AHTC lawsuits: All $33.7m paid to managing agent improper, illegal, say lawyers

Workers' Party secretary-general Pritam Singh and chairman Sylvia Lim arrive in court, on April 9, 2018.
Workers' Party secretary-general Pritam Singh and chairman Sylvia Lim arrive in court, on April 9, 2018.ST PHOTO: KHALID BABA
SENIOR COUNSEL DAVINDER SINGH
SENIOR COUNSEL DAVINDER SINGH

They say WP councillors did not act in good faith in hiring FMSS

Every cent of the $33.7 million paid out by Aljunied-Hougang Town Council to its managing agent was improper and illegal, because the town councillors had not acted in good faith when they contrived to hire the managing agent without calling a tender.

The onus is thus on the Workers' Party town councillors to prove that the money had been properly used, if they want to exonerate themselves.

Arguing this yesterday in the High Court in the case brought by AHTC against its own town councillors, lawyers for the town council said the entire sum of $33.7 million had been paid under a flawed system tainted by conflict of interest.

First, the town councillors had tried to benefit their friends, Ms How Weng Fan and Mr Danny Loh, when they appointed the couple's FM Solutions and Services (FMSS) as managing agent in the "most egregious, surreptitious and dishonest manner", without first calling a tender. In doing so, they had subverted the law.

Second, the town councillors had also appointed Mr Loh as secretary of the town council and Ms How as general manager, giving them free rein to both issue payments to their own company for works done, and verify the works were completed.

This amounted to an abdication of their obligations as custodians or fiduciaries.

Taken together, the conclusion is the town councillors had failed to act honestly, in good faith, and in the best interest of their residents, said the lawyers representing AHTC and Pasir Ris-Punggol Town Council (PRPTC).

 
 
 

This also means any contract they had made with FMSS was ultra vires, or beyond their legal powers.

"In those circumstances, the burden shifts to the defendants to show that there was value given for each and every item of expenditure," said Senior Counsel Davinder Singh, representing PRPTC. "Likewise if the contracts were ultra vires, then all the payments have to be repaid because they are void."SC Singh as well as Mr David Chan representing AHTC were making their closing arguments in the case that had gone to trial last October.

PRPTC is suing to recover its share of losses incurred when Punggol East constituency was run by AHTC from 2013 to 2015.

Mr Chan said there were "collateral purposes" and "ulterior motives" behind the hiring of FMSS, pointing to correspondence to show it was done to benefit Mr Loh and Ms How, and also to uniquely position FMSS as an opposition managing agent.

He added that WP chairman Sylvia Lim and former chief Low Thia Khiang had orchestrated the hiring of FMSS, knowing the conflict of interest that would arise. At several junctures, like at town council meetings, the two MPs had also withheld information from the other town councillors, such as the fact that FMSS would cost more than the town council's then-managing agent CPG, he said.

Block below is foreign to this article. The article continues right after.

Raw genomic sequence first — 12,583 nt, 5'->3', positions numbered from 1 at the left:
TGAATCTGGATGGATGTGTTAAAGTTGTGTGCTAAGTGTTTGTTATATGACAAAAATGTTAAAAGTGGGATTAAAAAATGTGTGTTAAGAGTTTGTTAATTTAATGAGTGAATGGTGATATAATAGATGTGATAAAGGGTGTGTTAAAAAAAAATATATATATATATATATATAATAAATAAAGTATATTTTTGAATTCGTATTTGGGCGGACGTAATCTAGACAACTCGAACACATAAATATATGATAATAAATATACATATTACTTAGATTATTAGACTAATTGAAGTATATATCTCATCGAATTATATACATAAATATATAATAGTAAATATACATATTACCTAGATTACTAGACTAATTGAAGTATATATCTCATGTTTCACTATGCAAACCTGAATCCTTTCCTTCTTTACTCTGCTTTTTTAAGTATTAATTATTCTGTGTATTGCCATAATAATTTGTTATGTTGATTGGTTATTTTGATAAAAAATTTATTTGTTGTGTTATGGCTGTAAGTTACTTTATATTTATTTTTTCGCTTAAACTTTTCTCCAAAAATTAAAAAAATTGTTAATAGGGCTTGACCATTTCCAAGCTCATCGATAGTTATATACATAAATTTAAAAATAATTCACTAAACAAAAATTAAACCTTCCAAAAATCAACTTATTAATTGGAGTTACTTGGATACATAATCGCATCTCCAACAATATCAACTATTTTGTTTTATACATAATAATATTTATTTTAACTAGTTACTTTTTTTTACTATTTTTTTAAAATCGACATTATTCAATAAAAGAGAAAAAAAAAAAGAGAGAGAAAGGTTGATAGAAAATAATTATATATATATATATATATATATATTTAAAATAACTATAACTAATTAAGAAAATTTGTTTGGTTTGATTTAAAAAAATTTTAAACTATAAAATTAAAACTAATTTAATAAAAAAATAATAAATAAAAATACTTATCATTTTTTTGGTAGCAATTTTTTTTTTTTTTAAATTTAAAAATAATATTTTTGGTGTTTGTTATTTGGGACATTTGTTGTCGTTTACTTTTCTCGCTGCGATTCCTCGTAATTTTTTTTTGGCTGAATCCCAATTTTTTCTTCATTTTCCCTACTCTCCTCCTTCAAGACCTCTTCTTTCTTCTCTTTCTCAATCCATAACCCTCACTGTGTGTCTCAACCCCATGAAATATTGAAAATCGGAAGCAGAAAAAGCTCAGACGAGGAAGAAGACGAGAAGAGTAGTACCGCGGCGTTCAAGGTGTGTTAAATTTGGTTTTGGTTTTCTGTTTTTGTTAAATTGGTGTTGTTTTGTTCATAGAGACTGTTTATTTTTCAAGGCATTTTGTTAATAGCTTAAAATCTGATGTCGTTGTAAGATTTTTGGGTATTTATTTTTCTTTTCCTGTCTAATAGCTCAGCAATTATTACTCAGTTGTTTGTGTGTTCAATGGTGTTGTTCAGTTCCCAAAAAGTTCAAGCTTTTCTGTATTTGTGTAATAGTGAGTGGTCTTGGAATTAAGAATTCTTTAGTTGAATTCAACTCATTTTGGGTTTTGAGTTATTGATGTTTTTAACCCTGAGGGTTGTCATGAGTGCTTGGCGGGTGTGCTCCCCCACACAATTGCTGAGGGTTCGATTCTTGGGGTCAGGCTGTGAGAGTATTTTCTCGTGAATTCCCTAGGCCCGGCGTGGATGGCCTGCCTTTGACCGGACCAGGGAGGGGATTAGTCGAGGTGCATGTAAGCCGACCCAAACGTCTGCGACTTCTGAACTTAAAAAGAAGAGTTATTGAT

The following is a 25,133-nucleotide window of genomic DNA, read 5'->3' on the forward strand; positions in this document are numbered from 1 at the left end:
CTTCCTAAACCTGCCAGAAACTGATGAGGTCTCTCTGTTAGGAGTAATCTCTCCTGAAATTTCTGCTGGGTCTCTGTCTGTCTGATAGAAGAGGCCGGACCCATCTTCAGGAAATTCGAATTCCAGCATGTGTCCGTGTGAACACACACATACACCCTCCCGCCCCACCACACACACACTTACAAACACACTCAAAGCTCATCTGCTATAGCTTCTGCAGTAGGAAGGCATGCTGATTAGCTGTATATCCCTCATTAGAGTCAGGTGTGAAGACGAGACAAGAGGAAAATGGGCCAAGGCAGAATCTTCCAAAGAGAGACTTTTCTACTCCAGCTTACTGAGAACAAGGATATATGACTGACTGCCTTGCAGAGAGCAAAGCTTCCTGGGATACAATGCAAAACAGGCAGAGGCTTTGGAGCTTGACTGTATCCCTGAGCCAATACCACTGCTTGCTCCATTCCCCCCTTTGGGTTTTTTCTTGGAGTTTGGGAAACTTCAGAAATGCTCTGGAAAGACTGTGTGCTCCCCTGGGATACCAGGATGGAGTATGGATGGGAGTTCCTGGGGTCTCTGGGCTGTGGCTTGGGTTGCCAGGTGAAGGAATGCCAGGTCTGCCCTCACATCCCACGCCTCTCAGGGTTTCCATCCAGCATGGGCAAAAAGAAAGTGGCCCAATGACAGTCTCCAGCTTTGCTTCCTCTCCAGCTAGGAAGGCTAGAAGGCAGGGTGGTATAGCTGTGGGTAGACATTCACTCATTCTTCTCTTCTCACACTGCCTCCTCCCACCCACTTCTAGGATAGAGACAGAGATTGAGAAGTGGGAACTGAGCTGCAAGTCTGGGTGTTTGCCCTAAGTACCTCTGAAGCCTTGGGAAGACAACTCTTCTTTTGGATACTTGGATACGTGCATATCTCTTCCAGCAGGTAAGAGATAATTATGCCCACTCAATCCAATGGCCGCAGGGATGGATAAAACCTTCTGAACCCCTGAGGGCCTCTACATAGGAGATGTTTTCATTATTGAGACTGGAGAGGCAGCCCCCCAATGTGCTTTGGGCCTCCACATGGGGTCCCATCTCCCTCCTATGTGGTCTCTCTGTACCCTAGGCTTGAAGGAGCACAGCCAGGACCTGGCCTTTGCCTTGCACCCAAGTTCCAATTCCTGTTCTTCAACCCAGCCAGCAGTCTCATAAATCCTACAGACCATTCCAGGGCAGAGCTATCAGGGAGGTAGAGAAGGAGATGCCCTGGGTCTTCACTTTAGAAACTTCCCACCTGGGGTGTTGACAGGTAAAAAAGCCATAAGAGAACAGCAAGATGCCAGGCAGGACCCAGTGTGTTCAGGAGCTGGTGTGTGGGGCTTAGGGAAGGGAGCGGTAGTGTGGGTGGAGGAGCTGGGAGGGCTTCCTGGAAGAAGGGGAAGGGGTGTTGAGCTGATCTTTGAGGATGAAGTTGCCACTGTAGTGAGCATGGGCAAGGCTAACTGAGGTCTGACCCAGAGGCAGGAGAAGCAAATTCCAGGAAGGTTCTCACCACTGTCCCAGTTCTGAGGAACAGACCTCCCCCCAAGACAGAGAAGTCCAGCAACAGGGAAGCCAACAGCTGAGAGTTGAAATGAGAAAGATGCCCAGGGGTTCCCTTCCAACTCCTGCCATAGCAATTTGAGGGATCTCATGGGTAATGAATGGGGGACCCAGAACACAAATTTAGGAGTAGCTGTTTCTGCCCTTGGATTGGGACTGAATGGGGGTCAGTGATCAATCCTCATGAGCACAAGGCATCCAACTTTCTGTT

By hiring FMSS, he added, they had also put in place a flawed governance system bereft of accountability, which has the potential to conceal all improper payments made and hinder efforts to assess just how much ought to be recovered.

FLAWED GOVERNANCE

What emerges is a very disturbing picture of political opportunism. It is one thing to leverage on your own merits and strengths to advance your political cause. It is another to use the hard-earned monies of innocent residents to improve your political standing and to score political points.

SENIOR COUNSEL DAVINDER SINGH, who is representing Pasir Ris-Punggol Town Council, on the town councillors' actions.

Quoting independent auditor KPMG - appointed in 2016 to look into the books of AHTC after the Auditor-General's Office found significant governance lapses in a special audit - he said that only the town councillors themselves will be able to determine the quantum of improper payments made, which the second tranche of the trial is meant to discover.

SC Singh, making similar points, said these circumstances that gave rise to the appointment of FMSS and the consequences that followed are "anchored in the absence of good faith".

He added: "What emerges is a very disturbing picture of political opportunism. It is one thing to leverage on your own merits and strengths to advance your political cause. It is another to use the hard-earned monies of innocent residents to improve your political standing and to score political points.

"It is hugely disappointing that despite so many opportunities to come clean, the defendants remain unremorseful. What they have done is morally wrong, but today in this court of law, your Honour, it is critical that the country knows that the system must work and it must work honestly or else there will be consequences."

Justice Kannan Ramesh will give his decision at a later date.

 
A version of this article appeared in the print edition of The Straits Times on April 10, 2019, with the headline 'All $33.7m paid to managing agent improper, illegal: Lawyers'. Print Edition | Subscribe